Tag Archives: East Sussex

CWG: Stoker 1st Class Frederick Cable

Stoker 1st Class Frederick Cable

Frederick Charles Cable was born on 22nd November 1890 in Eastbourne, West Sussex. He was the younger of three children to John and Louisa Cable, and the family lived on one floor of a three-storey house in the middle of the town.

When Frederick was born, John was working as a billiard marker, but it seems that this was a poor way to scratch together a living for a young father. The 1901 census found the family in London, where John had been born, and where he was not employed as a hotel waiter.

Sadly, the new set-up was not to last long: John died in 1905, leaving Louisa to raise her boys on her own. The next census record, in 1911, records the two of them living a five-room terraced house in East Finchley. They were not alone, however, as they were sharing it with a widow – Elizbeth Hickinbottom – and her 34-year old son, George.

A year later, George and Louisa married, and went on to have a daughter, also called Louisa. Frederick, meanwhile, was to find love of his own, and, in the spring of 1914, while working as a milkman, he married Dorothy Ada Laurence. They would go on to have a son, who they named after his father, a year later.

By this point, war was raging in Europe, and Frederick was called to do his duty in May 1915. His records show that he was 5ft 7ins (1.70m) tall, had dark brown hair, brown eyes and a dark complexion and was given the rank of Stoker 2nd Class.

Over the next couple of years, Frederick served on two ships – HMS Actaeon and HMS Weymouth – and it was on board the latter that he was promoted to Stoker 1st Class in April 1916. The majority of his time, however, was spent on shore-based establishments: HMS Victory in Hampshire and HMS Pembroke in Kent.

The Royal Naval Dockyard in Chatham (HMS Pembroke) was where he spent most of his time, and was where he returned to in the summer of 1917. It was a particularly busy place at that point in the war and temporary accommodation was set up. Frederick found himself billeted at The Drill Hall, away from the main barracks.

On the night of 3rd September 1917, Chatham suddenly found itself in the firing line, as the German Air Force launched a bombing raid. One of the bombs landed squarely on the Drill Hall, and Stoker Cable was killed instantly. He was just 26 years old.

Ninety-eight servicemen perished during the Chatham Air Raid that night. They were buried in a mass funeral at the Woodlands Cemetery in nearby Gillingham. This, too, is where Frederick Charles Cable was laid to rest.


Frederick’s brother John Cable also fought in the First World War. He served as a Sergeant in the 21st Battalion Middlesex Regiment and was killed at the Battle of St Quentin on 25th March 1918. He was 28 years old and left a widow and three children. #

Serjeant John Cable is commemorated on the Arras Memorial in Northern France.


CWG: Private John Lake

Private John Lake

John Walker Lake was born in Eastbourne, East Sussex, in the spring of 1892, the only child of estate manager and auctioneer Percy Lake and his wife Elizabeth.

John’s mother passed away in 1900, when he was only eight years old, and details of his early life are hard to come by. However, by the time of the 1911 census, he had left school and enrolled in a mining college in Guston, near Dover, Kent.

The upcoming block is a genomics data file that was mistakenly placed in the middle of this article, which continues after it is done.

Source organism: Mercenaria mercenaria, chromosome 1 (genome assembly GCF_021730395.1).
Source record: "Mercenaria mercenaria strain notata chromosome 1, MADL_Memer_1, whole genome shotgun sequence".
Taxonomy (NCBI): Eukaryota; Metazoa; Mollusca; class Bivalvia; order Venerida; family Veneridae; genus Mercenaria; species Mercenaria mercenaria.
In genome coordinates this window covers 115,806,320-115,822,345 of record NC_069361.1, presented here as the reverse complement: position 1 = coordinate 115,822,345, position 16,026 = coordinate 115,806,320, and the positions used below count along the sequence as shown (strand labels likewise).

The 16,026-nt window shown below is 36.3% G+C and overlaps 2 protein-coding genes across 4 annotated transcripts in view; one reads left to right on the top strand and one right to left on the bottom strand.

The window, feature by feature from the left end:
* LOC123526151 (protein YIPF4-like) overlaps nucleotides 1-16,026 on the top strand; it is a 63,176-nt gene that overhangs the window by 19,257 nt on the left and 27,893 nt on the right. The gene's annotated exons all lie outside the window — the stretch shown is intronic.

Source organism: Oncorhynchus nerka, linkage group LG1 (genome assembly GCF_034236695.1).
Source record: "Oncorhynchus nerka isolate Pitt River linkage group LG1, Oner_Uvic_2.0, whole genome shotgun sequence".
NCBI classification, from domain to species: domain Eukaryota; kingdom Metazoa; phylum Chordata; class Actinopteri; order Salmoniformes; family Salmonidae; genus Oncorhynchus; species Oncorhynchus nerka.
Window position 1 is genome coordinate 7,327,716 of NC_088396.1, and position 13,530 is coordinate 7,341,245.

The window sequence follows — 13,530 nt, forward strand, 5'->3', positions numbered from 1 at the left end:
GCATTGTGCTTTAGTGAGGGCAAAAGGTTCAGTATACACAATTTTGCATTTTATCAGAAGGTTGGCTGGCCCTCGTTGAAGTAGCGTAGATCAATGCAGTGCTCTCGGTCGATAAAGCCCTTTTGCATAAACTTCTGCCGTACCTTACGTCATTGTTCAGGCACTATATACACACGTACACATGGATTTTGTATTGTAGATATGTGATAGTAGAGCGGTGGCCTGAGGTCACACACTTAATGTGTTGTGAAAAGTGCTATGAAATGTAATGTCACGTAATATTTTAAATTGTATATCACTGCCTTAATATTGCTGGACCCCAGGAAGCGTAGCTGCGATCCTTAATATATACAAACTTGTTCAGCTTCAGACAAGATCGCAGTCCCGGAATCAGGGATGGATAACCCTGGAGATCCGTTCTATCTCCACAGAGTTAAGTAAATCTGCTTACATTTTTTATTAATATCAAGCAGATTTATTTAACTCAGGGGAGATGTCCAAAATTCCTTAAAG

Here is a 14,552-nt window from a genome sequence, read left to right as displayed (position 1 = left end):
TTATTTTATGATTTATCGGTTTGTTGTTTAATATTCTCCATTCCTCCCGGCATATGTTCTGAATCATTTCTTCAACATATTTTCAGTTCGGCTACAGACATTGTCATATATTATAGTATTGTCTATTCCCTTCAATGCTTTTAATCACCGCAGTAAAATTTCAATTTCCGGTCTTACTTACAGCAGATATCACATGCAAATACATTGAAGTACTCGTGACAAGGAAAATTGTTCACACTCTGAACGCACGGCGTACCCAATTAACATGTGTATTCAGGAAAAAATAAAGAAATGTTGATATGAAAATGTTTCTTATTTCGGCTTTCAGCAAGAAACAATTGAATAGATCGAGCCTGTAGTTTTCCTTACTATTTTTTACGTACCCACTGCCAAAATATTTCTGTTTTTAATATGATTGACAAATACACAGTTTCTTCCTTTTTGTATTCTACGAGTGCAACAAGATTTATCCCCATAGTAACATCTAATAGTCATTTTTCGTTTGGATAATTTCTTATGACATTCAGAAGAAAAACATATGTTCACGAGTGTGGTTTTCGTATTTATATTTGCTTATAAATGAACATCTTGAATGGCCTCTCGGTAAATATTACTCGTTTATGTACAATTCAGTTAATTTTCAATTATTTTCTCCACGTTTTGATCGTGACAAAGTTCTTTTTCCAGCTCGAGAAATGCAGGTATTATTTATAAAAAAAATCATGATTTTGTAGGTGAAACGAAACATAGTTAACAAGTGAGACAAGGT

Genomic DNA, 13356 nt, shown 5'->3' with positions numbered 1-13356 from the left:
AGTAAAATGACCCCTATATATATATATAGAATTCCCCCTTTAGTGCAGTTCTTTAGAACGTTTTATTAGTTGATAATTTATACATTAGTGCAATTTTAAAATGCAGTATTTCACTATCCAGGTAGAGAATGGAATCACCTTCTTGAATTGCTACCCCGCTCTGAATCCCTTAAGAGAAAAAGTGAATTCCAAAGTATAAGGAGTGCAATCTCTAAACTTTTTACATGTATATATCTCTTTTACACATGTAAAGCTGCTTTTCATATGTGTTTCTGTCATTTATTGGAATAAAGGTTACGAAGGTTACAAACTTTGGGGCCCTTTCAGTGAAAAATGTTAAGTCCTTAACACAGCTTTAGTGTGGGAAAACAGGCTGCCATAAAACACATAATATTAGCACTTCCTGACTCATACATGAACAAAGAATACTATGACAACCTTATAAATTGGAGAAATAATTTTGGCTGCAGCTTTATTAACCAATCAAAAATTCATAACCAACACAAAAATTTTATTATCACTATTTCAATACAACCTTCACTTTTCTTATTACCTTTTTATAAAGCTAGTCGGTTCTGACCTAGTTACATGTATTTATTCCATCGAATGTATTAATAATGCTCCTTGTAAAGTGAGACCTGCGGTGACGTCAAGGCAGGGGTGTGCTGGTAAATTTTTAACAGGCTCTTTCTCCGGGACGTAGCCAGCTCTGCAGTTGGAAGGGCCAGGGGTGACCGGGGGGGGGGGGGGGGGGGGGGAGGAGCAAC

When war broke out, John was quick to enlist. He joined the London Regiment on 18th September 1914, and was assigned to the 2nd/23rd Battalion. His service records show that he stood 5ft 8ins (1.72m) tall, had light hair, blue eyes and a fair complexion.

Private Lake was not to remain in the army for long. Within weeks of joining, he contracted tuberculosis and, on 22nd February 1915, after just 158 days, he was discharged from service as being no longer medically fit for duty.

At this point, John’s trail goes cold. He initially returned to live with his father in Eastbourne. By the autumn of 1918, however, he was in Weston-super-Mare, Somerset, probably for health reasons.

The tuberculosis got the better of John Walker Lake, however; he passed away on 20th October 1918, at the age of 26 years old. He was laid to rest in the Milton Road Cemetery in Weston-super-Mare.


CWG: Private Albert Farrell

Private Albert Farrell

Albert Sydney Farrell was born in Mayfield, East Sussex, in the summer of 1899. One of four children his parents were gardener and coachman Arthur Farrell and his wife, Sarah Ann. Arthur had been born in Findon, a village to the north of Worthing, and is was to this town that he returned with his family. By the time of the 1911 census, when Albert was listed as a schoolboy, they were living in a small cottage within spitting distance of the sea.

Because of his youth, there is little further documentation on Albert’s early life. The war was coming, however, and he wanted to do his part. Dates cannot be confirmed, but he enlisted later in the conflict, at east before June 1918.

Private Farrell joined the Suffolk Regiment, and was assigned to the 1st (Reserve) Garrison Battalion. He would have carried out guard, escort and other similar duties from where he was based on the Isle of Grain in Kent.

Towards the end of the conflict, Albert fell ill; he was admitted to the Military Hospital in Sheerness, but sadly passed away on 3rd December 1918. He was just 19 years of age.

Albert Sydney Farrell was brought back to Worthing; he lies buried in the Broadwater Cemetery to the north of the town.